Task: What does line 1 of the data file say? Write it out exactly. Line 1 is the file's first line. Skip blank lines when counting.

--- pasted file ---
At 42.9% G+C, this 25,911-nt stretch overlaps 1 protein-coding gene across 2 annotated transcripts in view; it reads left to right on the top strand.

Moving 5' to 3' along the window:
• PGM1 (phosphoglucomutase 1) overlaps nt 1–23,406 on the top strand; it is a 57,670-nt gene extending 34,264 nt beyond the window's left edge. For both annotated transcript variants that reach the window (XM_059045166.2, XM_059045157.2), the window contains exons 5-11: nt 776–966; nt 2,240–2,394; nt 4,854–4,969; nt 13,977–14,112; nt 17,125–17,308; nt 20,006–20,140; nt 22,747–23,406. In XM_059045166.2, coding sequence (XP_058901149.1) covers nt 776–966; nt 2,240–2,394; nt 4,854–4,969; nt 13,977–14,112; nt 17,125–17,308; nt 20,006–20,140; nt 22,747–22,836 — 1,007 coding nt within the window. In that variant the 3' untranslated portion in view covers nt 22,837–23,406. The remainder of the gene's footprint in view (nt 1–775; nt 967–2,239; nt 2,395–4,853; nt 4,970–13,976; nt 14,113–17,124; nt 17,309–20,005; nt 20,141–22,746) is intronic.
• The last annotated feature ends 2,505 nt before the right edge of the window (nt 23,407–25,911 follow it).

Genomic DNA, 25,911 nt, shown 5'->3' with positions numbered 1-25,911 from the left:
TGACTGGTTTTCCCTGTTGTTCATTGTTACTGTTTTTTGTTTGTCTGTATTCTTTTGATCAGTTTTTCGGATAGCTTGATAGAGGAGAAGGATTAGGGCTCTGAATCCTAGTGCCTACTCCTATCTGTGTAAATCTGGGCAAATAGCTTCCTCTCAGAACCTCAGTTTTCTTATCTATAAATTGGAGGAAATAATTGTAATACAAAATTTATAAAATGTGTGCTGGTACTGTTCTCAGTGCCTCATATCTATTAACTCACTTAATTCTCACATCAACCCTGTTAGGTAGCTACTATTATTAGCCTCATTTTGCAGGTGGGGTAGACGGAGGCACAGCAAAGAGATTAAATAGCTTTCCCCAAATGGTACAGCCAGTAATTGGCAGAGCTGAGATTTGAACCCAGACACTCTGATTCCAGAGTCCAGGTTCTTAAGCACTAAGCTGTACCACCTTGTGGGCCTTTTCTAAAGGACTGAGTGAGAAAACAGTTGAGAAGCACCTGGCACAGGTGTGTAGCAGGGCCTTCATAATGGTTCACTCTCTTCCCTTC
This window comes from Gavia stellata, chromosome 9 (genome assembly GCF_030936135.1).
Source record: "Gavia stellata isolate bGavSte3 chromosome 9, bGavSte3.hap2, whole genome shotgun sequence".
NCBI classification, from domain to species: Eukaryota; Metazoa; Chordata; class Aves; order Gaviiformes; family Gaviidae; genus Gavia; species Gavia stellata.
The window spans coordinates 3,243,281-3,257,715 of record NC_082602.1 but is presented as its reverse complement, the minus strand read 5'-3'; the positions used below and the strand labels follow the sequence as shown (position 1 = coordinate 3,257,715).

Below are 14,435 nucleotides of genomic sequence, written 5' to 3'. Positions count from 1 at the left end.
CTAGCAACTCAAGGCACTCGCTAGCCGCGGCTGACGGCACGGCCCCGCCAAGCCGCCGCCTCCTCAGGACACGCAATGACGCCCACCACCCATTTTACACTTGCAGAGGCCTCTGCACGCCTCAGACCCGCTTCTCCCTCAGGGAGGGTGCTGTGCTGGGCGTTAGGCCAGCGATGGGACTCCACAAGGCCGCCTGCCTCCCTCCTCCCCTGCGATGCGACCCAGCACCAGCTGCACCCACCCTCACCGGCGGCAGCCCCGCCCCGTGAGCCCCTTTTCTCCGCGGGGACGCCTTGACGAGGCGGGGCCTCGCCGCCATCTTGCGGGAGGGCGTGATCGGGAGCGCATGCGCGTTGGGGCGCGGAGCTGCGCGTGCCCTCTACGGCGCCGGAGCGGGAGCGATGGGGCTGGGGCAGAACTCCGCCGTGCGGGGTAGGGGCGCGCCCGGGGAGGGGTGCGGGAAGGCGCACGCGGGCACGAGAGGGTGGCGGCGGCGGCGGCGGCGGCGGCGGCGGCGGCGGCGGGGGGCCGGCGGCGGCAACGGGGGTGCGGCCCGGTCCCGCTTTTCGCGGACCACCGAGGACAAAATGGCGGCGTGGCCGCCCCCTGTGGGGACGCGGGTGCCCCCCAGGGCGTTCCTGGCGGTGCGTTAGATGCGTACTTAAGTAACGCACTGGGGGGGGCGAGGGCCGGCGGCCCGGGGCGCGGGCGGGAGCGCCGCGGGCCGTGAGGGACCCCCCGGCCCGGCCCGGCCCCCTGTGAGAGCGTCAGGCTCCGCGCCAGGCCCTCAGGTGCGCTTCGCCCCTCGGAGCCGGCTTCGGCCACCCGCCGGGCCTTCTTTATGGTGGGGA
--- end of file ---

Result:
At 42.9% G+C, this 25,911-nt stretch overlaps 1 protein-coding gene across 2 annotated transcripts in view; it reads left to right on the top strand.